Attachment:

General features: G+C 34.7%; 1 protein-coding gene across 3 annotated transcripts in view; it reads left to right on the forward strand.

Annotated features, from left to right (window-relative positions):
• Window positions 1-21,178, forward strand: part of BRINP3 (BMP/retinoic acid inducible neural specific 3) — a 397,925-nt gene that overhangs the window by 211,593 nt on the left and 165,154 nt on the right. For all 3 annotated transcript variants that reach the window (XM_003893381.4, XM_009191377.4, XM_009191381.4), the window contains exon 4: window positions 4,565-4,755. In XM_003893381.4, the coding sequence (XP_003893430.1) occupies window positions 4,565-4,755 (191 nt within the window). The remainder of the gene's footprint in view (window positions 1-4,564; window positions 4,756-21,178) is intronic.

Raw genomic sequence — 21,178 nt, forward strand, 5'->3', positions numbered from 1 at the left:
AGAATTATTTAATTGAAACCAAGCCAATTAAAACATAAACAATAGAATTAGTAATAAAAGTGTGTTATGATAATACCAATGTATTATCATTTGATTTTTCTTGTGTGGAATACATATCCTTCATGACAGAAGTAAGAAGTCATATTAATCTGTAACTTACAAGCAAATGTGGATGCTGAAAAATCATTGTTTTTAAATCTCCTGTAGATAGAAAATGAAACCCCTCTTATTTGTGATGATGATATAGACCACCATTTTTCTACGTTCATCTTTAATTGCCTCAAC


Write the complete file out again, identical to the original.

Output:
General features: G+C 34.7%; 1 protein-coding gene across 3 annotated transcripts in view; it reads left to right on the forward strand.

Annotated features, from left to right (window-relative positions):
• Window positions 1-21,178, forward strand: part of BRINP3 (BMP/retinoic acid inducible neural specific 3) — a 397,925-nt gene that overhangs the window by 211,593 nt on the left and 165,154 nt on the right. For all 3 annotated transcript variants that reach the window (XM_003893381.4, XM_009191377.4, XM_009191381.4), the window contains exon 4: window positions 4,565-4,755. In XM_003893381.4, the coding sequence (XP_003893430.1) occupies window positions 4,565-4,755 (191 nt within the window). The remainder of the gene's footprint in view (window positions 1-4,564; window positions 4,756-21,178) is intronic.

Raw genomic sequence — 21,178 nt, forward strand, 5'->3', positions numbered from 1 at the left:
AGAATTATTTAATTGAAACCAAGCCAATTAAAACATAAACAATAGAATTAGTAATAAAAGTGTGTTATGATAATACCAATGTATTATCATTTGATTTTTCTTGTGTGGAATACATATCCTTCATGACAGAAGTAAGAAGTCATATTAATCTGTAACTTACAAGCAAATGTGGATGCTGAAAAATCATTGTTTTTAAATCTCCTGTAGATAGAAAATGAAACCCCTCTTATTTGTGATGATGATATAGACCACCATTTTTCTACGTTCATCTTTAATTGCCTCAAC